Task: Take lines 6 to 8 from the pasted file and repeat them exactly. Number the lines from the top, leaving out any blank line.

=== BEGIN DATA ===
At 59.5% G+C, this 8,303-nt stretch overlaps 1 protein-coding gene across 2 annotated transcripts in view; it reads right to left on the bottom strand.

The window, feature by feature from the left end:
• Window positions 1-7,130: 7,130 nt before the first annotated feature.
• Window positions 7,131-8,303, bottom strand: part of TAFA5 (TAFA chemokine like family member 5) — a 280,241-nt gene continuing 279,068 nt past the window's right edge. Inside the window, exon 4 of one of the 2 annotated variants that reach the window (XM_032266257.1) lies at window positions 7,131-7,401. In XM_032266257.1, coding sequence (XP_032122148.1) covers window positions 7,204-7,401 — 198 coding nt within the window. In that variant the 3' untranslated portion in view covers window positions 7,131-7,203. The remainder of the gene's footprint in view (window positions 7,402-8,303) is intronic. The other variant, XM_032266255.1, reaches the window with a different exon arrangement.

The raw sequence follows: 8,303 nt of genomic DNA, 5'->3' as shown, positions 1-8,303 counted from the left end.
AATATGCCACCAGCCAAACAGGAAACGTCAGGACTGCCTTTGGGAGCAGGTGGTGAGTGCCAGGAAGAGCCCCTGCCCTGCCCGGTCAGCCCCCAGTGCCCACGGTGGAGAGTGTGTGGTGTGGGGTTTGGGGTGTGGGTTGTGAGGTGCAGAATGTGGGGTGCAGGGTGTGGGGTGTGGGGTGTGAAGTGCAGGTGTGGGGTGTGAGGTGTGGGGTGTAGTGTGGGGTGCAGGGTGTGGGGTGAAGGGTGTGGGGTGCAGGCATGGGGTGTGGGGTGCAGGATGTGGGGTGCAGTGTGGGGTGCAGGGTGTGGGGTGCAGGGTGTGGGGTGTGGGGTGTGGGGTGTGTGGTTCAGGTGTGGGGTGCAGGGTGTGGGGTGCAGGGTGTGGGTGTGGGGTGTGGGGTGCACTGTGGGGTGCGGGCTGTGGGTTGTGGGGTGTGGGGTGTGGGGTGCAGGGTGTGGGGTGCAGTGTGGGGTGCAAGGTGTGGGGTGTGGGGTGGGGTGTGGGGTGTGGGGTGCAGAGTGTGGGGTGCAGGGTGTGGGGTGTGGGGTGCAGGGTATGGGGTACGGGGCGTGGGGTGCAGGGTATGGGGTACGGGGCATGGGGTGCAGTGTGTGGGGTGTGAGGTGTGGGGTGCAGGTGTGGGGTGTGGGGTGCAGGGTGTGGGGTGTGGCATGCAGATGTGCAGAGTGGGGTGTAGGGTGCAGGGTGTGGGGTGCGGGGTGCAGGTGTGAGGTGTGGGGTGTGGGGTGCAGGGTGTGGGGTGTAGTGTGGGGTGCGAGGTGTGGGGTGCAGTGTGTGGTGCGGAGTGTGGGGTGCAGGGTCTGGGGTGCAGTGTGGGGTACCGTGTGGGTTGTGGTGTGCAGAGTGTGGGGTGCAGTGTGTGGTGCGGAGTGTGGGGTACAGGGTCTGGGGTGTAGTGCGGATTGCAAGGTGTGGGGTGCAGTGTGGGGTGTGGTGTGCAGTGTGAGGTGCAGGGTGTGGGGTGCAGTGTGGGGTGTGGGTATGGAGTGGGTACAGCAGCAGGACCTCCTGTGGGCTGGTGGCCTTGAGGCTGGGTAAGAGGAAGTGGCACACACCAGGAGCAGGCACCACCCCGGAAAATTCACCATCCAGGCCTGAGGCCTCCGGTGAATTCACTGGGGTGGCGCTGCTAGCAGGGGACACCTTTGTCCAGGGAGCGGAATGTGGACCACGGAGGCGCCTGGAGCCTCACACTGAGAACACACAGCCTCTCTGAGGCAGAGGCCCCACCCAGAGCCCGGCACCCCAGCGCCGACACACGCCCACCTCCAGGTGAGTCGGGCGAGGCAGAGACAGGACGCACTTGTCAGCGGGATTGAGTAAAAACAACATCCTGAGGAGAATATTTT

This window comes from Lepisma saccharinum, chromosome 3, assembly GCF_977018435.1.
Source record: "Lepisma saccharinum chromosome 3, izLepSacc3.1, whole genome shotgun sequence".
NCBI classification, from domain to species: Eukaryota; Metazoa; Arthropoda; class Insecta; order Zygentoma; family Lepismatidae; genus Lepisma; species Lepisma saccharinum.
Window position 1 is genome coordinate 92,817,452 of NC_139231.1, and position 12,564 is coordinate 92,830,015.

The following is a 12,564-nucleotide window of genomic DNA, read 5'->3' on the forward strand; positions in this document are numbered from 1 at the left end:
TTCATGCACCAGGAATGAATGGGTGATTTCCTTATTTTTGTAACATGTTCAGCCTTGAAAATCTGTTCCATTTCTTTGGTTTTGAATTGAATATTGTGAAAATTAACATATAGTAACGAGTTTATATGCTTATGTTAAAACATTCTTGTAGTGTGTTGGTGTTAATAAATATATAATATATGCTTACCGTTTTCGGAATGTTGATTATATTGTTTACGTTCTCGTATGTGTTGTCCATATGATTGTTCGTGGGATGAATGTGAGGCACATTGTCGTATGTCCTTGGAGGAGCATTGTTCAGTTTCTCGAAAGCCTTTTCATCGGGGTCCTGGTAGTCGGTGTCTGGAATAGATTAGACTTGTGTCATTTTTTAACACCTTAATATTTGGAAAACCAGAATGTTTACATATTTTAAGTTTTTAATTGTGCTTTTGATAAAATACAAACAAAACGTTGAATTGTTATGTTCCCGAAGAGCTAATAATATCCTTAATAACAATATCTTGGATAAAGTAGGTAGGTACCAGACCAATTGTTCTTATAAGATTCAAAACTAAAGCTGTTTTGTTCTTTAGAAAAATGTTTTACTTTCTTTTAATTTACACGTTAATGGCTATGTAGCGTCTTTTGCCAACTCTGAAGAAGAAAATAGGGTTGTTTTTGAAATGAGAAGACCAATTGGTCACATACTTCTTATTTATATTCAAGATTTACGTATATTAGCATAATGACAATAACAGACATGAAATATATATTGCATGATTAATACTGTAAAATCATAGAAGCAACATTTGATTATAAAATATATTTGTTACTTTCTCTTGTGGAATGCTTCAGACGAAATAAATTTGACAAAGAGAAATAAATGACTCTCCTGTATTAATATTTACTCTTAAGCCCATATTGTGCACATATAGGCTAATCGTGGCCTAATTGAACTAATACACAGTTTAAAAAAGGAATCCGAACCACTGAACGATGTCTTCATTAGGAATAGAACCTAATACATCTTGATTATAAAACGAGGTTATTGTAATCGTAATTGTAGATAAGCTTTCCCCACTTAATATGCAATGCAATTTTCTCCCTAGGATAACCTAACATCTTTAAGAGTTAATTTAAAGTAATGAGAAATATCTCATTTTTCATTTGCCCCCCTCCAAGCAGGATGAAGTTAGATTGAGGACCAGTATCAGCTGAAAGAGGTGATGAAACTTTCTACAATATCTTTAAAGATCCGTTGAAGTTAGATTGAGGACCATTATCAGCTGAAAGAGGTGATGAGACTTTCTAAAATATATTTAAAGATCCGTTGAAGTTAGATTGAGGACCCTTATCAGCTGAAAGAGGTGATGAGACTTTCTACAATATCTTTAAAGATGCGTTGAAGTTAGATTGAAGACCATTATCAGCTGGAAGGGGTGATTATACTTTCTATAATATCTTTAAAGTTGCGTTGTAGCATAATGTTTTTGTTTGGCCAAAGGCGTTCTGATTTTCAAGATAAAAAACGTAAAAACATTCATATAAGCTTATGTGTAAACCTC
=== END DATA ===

AATATGCCACCAGCCAAACAGGAAACGTCAGGACTGCCTTTGGGAGCAGGTGGTGAGTGCCAGGAAGAGCCCCTGCCCTGCCCGGTCAGCCCCCAGTGCCCACGGTGGAGAGTGTGTGGTGTGGGGTTTGGGGTGTGGGTTGTGAGGTGCAGAATGTGGGGTGCAGGGTGTGGGGTGTGGGGTGTGAAGTGCAGGTGTGGGGTGTGAGGTGTGGGGTGTAGTGTGGGGTGCAGGGTGTGGGGTGAAGGGTGTGGGGTGCAGGCATGGGGTGTGGGGTGCAGGATGTGGGGTGCAGTGTGGGGTGCAGGGTGTGGGGTGCAGGGTGTGGGGTGTGGGGTGTGGGGTGTGTGGTTCAGGTGTGGGGTGCAGGGTGTGGGGTGCAGGGTGTGGGTGTGGGGTGTGGGGTGCACTGTGGGGTGCGGGCTGTGGGTTGTGGGGTGTGGGGTGTGGGGTGCAGGGTGTGGGGTGCAGTGTGGGGTGCAAGGTGTGGGGTGTGGGGTGGGGTGTGGGGTGTGGGGTGCAGAGTGTGGGGTGCAGGGTGTGGGGTGTGGGGTGCAGGGTATGGGGTACGGGGCGTGGGGTGCAGGGTATGGGGTACGGGGCATGGGGTGCAGTGTGTGGGGTGTGAGGTGTGGGGTGCAGGTGTGGGGTGTGGGGTGCAGGGTGTGGGGTGTGGCATGCAGATGTGCAGAGTGGGGTGTAGGGTGCAGGGTGTGGGGTGCGGGGTGCAGGTGTGAGGTGTGGGGTGTGGGGTGCAGGGTGTGGGGTGTAGTGTGGGGTGCGAGGTGTGGGGTGCAGTGTGTGGTGCGGAGTGTGGGGTGCAGGGTCTGGGGTGCAGTGTGGGGTACCGTGTGGGTTGTGGTGTGCAGAGTGTGGGGTGCAGTGTGTGGTGCGGAGTGTGGGGTACAGGGTCTGGGGTGTAGTGCGGATTGCAAGGTGTGGGGTGCAGTGTGGGGTGTGGTGTGCAGTGTGAGGTGCAGGGTGTGGGGTGCAGTGTGGGGTGTGGGTATGGAGTGGGTACAGCAGCAGGACCTCCTGTGGGCTGGTGGCCTTGAGGCTGGGTAAGAGGAAGTGGCACACACCAGGAGCAGGCACCACCCCGGAAAATTCACCATCCAGGCCTGAGGCCTCCGGTGAATTCACTGGGGTGGCGCTGCTAGCAGGGGACACCTTTGTCCAGGGAGCGGAATGTGGACCACGGAGGCGCCTGGAGCCTCACACTGAGAACACACAGCCTCTCTGAGGCAGAGGCCCCACCCAGAGCCCGGCACCCCAGCGCCGACACACGCCCACCTCCAGGTGAGTCGGGCGAGGCAGAGACAGGACGCACTTGTCAGCGGGATTGAGTAAAAACAACATCCTGAGGAGAATATTTT

This window comes from Lepisma saccharinum, chromosome 3, assembly GCF_977018435.1.
Source record: "Lepisma saccharinum chromosome 3, izLepSacc3.1, whole genome shotgun sequence".